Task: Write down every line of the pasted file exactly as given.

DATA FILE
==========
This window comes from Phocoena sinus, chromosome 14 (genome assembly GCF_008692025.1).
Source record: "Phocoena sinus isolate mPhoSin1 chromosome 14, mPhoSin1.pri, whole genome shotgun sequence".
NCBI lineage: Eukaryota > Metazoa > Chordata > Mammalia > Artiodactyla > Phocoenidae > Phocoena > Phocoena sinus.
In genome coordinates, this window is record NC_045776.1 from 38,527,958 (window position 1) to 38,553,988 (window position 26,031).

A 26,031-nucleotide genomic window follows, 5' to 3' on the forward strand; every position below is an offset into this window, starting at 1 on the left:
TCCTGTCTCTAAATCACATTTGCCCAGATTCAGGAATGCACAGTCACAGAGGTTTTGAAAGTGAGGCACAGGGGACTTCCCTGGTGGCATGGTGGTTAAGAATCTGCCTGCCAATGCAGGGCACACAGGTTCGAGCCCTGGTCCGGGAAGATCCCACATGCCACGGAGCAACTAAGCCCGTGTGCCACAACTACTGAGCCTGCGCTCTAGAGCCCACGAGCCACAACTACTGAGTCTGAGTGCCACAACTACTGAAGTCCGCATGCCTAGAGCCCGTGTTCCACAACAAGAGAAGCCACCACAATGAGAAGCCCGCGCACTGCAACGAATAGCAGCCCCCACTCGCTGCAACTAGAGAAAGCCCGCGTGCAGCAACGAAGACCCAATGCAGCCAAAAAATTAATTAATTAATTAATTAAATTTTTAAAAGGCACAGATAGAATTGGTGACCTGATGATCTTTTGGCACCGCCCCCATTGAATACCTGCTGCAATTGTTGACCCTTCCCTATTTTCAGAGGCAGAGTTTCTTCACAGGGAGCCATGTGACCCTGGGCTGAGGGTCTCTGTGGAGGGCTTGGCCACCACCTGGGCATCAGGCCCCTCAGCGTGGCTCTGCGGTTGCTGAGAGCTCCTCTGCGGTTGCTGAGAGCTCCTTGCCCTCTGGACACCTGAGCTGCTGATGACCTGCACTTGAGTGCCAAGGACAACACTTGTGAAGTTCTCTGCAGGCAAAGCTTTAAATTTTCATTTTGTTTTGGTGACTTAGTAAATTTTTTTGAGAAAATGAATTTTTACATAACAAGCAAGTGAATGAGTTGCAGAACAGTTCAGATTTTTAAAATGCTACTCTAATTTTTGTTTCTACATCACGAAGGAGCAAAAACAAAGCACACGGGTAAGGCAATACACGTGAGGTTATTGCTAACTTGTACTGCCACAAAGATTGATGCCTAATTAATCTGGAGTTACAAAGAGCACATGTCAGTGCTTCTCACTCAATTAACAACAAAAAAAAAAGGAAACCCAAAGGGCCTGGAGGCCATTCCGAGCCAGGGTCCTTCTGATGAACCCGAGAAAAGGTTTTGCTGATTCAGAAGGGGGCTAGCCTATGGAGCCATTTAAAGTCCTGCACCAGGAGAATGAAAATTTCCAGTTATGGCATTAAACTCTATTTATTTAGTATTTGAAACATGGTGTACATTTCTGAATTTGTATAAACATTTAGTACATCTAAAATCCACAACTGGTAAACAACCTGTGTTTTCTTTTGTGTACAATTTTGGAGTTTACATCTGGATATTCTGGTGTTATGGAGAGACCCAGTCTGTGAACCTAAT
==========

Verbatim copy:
This window comes from Phocoena sinus, chromosome 14 (genome assembly GCF_008692025.1).
Source record: "Phocoena sinus isolate mPhoSin1 chromosome 14, mPhoSin1.pri, whole genome shotgun sequence".
NCBI lineage: Eukaryota > Metazoa > Chordata > Mammalia > Artiodactyla > Phocoenidae > Phocoena > Phocoena sinus.
In genome coordinates, this window is record NC_045776.1 from 38,527,958 (window position 1) to 38,553,988 (window position 26,031).

A 26,031-nucleotide genomic window follows, 5' to 3' on the forward strand; every position below is an offset into this window, starting at 1 on the left:
TCCTGTCTCTAAATCACATTTGCCCAGATTCAGGAATGCACAGTCACAGAGGTTTTGAAAGTGAGGCACAGGGGACTTCCCTGGTGGCATGGTGGTTAAGAATCTGCCTGCCAATGCAGGGCACACAGGTTCGAGCCCTGGTCCGGGAAGATCCCACATGCCACGGAGCAACTAAGCCCGTGTGCCACAACTACTGAGCCTGCGCTCTAGAGCCCACGAGCCACAACTACTGAGTCTGAGTGCCACAACTACTGAAGTCCGCATGCCTAGAGCCCGTGTTCCACAACAAGAGAAGCCACCACAATGAGAAGCCCGCGCACTGCAACGAATAGCAGCCCCCACTCGCTGCAACTAGAGAAAGCCCGCGTGCAGCAACGAAGACCCAATGCAGCCAAAAAATTAATTAATTAATTAATTAAATTTTTAAAAGGCACAGATAGAATTGGTGACCTGATGATCTTTTGGCACCGCCCCCATTGAATACCTGCTGCAATTGTTGACCCTTCCCTATTTTCAGAGGCAGAGTTTCTTCACAGGGAGCCATGTGACCCTGGGCTGAGGGTCTCTGTGGAGGGCTTGGCCACCACCTGGGCATCAGGCCCCTCAGCGTGGCTCTGCGGTTGCTGAGAGCTCCTCTGCGGTTGCTGAGAGCTCCTTGCCCTCTGGACACCTGAGCTGCTGATGACCTGCACTTGAGTGCCAAGGACAACACTTGTGAAGTTCTCTGCAGGCAAAGCTTTAAATTTTCATTTTGTTTTGGTGACTTAGTAAATTTTTTTGAGAAAATGAATTTTTACATAACAAGCAAGTGAATGAGTTGCAGAACAGTTCAGATTTTTAAAATGCTACTCTAATTTTTGTTTCTACATCACGAAGGAGCAAAAACAAAGCACACGGGTAAGGCAATACACGTGAGGTTATTGCTAACTTGTACTGCCACAAAGATTGATGCCTAATTAATCTGGAGTTACAAAGAGCACATGTCAGTGCTTCTCACTCAATTAACAACAAAAAAAAAAGGAAACCCAAAGGGCCTGGAGGCCATTCCGAGCCAGGGTCCTTCTGATGAACCCGAGAAAAGGTTTTGCTGATTCAGAAGGGGGCTAGCCTATGGAGCCATTTAAAGTCCTGCACCAGGAGAATGAAAATTTCCAGTTATGGCATTAAACTCTATTTATTTAGTATTTGAAACATGGTGTACATTTCTGAATTTGTATAAACATTTAGTACATCTAAAATCCACAACTGGTAAACAACCTGTGTTTTCTTTTGTGTACAATTTTGGAGTTTACATCTGGATATTCTGGTGTTATGGAGAGACCCAGTCTGTGAACCTAAT